An blow-by-blow account of the India-China war from the writings of celebrated journalist Kuldip Nayar, who passed away recently.
Things look gloomy. A good deal of NEFA (Northeast Frontier Agency, as Arunachal Pradesh was earlier known) has fallen. Indian forces have retreated to Tezpur, near the foot of the hills. The pall of helplessness is spreading and seems to have affected even those who have been putting up a brave front.
The Prime Minister remains determined but has no clue about how things might shape up. One MP, Khadilkar [now deputy Speaker], met him in the lobby and suggested the revival of the “diplomatic front”. What about (Egypt’s Gamal Abdel) Nasser? Nehru said Nasser had proved to be disappointing. Moscow? “I am not very optimistic.”
There is a sense of emptiness. He must be the unhappiest man in India today, seeing all that he has built on the basis of peace with China crumbling. His household reports that he is quieter than usual, keeping his thoughts to himself, often in a reverie and sometimes trembling.
Non-aligned countries have been a disappointment. Ceylon’s Prime Minister, Mrs Bandaranaike, is sympathetic but her advisers are keeping her away from openly taking sides. She is prepared to go to Peking (an earlier Romanised version of Beijing) to find out possibilities of an accord and wants to sponsor a conference of the non-aligned, but nothing beyond it. She is afraid of annoying Peking.
A letter from our high commissioner in Karachi reports that Pakistan is not worried about Peking’s threat; it does not think itself endangered or exposed. But its foreign minister, Mohammed Ali, did say that Pakistan would be ready to plan for the defence of the sub-continent if India were to have a settlement with Pakistan over Kashmir. He said these were the views of Ayub (Pakistan dictator Ayub Khan), who felt disappointed by Nehru’s latest letter, which did not even mention Kashmir.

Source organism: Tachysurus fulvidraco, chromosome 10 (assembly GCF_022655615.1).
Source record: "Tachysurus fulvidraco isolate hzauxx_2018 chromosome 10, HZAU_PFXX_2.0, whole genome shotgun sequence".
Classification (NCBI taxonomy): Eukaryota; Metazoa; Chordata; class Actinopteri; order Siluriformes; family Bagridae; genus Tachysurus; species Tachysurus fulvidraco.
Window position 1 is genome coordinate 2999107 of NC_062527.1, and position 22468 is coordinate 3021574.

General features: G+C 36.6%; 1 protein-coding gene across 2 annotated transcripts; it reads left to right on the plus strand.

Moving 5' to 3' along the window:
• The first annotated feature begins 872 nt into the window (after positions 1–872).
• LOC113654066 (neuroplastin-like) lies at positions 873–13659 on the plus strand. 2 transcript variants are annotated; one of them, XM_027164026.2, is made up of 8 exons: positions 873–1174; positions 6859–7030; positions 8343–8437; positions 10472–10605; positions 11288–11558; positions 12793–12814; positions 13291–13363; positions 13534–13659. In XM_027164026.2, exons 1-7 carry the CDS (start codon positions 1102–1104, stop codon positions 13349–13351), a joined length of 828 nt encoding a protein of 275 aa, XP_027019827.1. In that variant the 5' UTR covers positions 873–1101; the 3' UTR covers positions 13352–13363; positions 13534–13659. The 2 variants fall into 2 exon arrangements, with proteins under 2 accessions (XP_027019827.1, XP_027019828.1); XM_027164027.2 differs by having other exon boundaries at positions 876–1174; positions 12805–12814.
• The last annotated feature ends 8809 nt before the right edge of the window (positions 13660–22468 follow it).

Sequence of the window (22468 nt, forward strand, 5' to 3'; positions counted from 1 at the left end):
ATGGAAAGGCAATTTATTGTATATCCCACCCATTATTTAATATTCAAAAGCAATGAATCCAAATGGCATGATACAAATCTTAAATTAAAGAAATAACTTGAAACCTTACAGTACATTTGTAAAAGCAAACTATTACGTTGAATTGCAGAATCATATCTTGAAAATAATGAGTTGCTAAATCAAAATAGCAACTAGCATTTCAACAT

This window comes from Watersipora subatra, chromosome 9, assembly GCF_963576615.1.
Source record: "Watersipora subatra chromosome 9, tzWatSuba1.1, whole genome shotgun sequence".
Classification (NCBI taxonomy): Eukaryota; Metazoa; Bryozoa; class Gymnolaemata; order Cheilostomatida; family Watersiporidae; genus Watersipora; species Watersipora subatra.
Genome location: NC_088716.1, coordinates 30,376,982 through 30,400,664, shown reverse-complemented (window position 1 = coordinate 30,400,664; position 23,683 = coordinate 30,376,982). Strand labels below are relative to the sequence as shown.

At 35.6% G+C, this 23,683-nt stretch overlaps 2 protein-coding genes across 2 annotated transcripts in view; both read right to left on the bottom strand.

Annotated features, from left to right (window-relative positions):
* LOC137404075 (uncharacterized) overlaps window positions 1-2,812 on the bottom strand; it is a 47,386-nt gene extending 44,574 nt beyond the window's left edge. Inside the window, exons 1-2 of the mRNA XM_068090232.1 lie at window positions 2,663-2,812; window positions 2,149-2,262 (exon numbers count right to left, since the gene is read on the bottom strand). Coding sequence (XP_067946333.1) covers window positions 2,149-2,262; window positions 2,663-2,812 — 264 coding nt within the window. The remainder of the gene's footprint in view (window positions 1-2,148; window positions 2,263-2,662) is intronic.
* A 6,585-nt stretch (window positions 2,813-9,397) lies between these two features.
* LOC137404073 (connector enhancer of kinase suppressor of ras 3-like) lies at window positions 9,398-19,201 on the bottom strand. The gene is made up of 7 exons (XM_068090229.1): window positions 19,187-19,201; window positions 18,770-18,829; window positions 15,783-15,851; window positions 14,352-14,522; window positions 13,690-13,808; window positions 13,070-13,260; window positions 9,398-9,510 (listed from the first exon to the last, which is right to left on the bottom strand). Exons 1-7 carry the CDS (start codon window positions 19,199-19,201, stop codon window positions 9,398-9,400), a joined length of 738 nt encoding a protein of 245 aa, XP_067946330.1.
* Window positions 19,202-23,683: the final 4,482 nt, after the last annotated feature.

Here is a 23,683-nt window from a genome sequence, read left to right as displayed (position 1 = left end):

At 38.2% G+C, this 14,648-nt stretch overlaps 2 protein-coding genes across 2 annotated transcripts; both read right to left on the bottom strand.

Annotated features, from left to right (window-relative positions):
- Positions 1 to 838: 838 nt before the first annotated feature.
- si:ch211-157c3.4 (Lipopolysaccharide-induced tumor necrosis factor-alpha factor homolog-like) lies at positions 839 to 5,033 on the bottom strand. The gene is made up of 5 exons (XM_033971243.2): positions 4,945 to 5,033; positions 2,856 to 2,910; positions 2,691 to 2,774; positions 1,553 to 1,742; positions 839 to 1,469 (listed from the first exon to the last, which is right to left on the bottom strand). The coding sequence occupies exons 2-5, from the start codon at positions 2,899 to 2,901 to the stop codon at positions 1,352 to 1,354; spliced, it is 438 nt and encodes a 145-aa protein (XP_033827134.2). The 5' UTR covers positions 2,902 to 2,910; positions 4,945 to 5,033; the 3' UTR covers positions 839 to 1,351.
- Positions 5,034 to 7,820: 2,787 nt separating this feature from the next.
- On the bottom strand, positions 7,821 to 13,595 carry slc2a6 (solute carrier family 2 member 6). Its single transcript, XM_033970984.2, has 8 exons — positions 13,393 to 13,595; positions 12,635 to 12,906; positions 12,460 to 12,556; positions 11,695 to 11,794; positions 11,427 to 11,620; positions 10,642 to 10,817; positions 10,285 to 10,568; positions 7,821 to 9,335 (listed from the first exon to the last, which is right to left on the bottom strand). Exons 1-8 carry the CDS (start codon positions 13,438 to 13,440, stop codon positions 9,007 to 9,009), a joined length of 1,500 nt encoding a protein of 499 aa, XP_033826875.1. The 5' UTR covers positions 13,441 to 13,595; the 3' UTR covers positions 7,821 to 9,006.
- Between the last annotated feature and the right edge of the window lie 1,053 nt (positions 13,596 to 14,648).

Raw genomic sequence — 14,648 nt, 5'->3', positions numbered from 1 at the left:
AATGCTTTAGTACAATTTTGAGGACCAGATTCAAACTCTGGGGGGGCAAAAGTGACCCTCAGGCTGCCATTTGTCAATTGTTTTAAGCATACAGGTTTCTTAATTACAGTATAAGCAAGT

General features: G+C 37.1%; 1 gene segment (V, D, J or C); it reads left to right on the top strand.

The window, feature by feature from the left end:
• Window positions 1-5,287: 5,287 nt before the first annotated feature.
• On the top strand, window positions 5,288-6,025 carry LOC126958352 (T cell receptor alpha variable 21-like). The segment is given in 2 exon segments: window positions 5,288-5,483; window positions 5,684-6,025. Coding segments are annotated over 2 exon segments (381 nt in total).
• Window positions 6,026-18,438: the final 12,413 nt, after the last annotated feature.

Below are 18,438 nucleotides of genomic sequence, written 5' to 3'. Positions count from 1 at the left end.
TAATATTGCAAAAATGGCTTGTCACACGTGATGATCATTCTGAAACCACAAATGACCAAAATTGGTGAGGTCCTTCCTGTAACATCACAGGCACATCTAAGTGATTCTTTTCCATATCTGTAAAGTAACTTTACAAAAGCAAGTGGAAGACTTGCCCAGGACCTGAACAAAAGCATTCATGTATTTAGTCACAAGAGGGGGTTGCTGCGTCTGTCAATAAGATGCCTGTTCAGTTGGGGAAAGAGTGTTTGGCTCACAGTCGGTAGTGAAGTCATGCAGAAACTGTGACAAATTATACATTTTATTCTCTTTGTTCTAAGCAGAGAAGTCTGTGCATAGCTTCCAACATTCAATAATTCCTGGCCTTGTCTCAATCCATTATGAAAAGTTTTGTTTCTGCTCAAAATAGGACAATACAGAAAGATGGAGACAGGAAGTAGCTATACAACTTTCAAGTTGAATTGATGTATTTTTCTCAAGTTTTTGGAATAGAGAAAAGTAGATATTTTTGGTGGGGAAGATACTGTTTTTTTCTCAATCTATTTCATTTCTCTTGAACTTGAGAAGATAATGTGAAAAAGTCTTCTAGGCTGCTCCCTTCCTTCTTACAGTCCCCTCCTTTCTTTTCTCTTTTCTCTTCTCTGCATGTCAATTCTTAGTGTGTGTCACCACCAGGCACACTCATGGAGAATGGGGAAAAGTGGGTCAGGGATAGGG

The emergency committee of the cabinet has met to consider the situation. The discussion there brings out the discrepancy in the thinking of Nehru and (Lal Bahadur) Shastri. The home minister suggests that India should accept the Chinese proposals contained in Chou En-lai’s letter dated October 24. The PM says “No”. No other cabinet minister says much. In fact, the other ministers support the PM. The President, Dr Radhakrishnan, congratulates the home minister on his courage in proposing the best solution.
There is great resentment over the functioning of the top men in the Army. The reverses at the NEFA front are so many and so devastating that the resignation of General Thapar, the Chief of the Army Staff, has been expected for some time.
Reports are that he has offered to resign more than once, but is not being allowed to do so. Obviously, things must have reached a breaking point because General Thapar has been allowed to go on leave and Lt General Chaudhuri appointed to officiate and there to succeed.
There have been insistent demands from Gauhati that a senior leader from Delhi should visit Assam. Both the state chief minister and the governor were rather unhappy over the growing anger in Assam that New Delhi did not care for the state.
Nehru’s broadcast that “my heart goes out to the people of Assam at this hour” had been interpreted as saying “goodbye” to the state. Many Assamese are saying openly that they should join hands with the Chinese and wreak vengeance “on Dilliwallas” for having abandoned the state. Shastri was asked to go to Assam.
This entry is dated 20 November 1962, a day before China announced a ceasefire.
This is an excerpt from Kuldip Nayar’s Between the Lines, first published by Konark Publishers in 1969.
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